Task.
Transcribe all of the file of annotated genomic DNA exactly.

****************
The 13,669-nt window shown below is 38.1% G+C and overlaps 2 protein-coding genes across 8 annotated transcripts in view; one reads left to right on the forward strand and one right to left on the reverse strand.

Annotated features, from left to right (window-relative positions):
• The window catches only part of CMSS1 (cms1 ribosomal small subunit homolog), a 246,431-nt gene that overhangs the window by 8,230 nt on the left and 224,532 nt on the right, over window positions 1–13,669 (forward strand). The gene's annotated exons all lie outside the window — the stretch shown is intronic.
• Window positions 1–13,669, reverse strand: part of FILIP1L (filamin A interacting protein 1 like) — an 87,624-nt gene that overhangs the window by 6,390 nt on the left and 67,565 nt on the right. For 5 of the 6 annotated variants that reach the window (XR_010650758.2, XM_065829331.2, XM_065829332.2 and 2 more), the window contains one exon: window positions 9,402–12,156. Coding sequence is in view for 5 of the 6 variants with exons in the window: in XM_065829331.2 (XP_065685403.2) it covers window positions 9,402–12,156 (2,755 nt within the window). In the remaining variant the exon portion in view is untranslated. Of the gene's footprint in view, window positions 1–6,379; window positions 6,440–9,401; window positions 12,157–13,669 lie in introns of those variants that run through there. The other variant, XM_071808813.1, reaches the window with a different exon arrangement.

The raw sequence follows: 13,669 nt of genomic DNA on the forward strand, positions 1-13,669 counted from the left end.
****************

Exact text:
The 13,669-nt window shown below is 38.1% G+C and overlaps 2 protein-coding genes across 8 annotated transcripts in view; one reads left to right on the forward strand and one right to left on the reverse strand.

Annotated features, from left to right (window-relative positions):
• The window catches only part of CMSS1 (cms1 ribosomal small subunit homolog), a 246,431-nt gene that overhangs the window by 8,230 nt on the left and 224,532 nt on the right, over window positions 1–13,669 (forward strand). The gene's annotated exons all lie outside the window — the stretch shown is intronic.
• Window positions 1–13,669, reverse strand: part of FILIP1L (filamin A interacting protein 1 like) — an 87,624-nt gene that overhangs the window by 6,390 nt on the left and 67,565 nt on the right. For 5 of the 6 annotated variants that reach the window (XR_010650758.2, XM_065829331.2, XM_065829332.2 and 2 more), the window contains one exon: window positions 9,402–12,156. Coding sequence is in view for 5 of the 6 variants with exons in the window: in XM_065829331.2 (XP_065685403.2) it covers window positions 9,402–12,156 (2,755 nt within the window). In the remaining variant the exon portion in view is untranslated. Of the gene's footprint in view, window positions 1–6,379; window positions 6,440–9,401; window positions 12,157–13,669 lie in introns of those variants that run through there. The other variant, XM_071808813.1, reaches the window with a different exon arrangement.

The raw sequence follows: 13,669 nt of genomic DNA on the forward strand, positions 1-13,669 counted from the left end.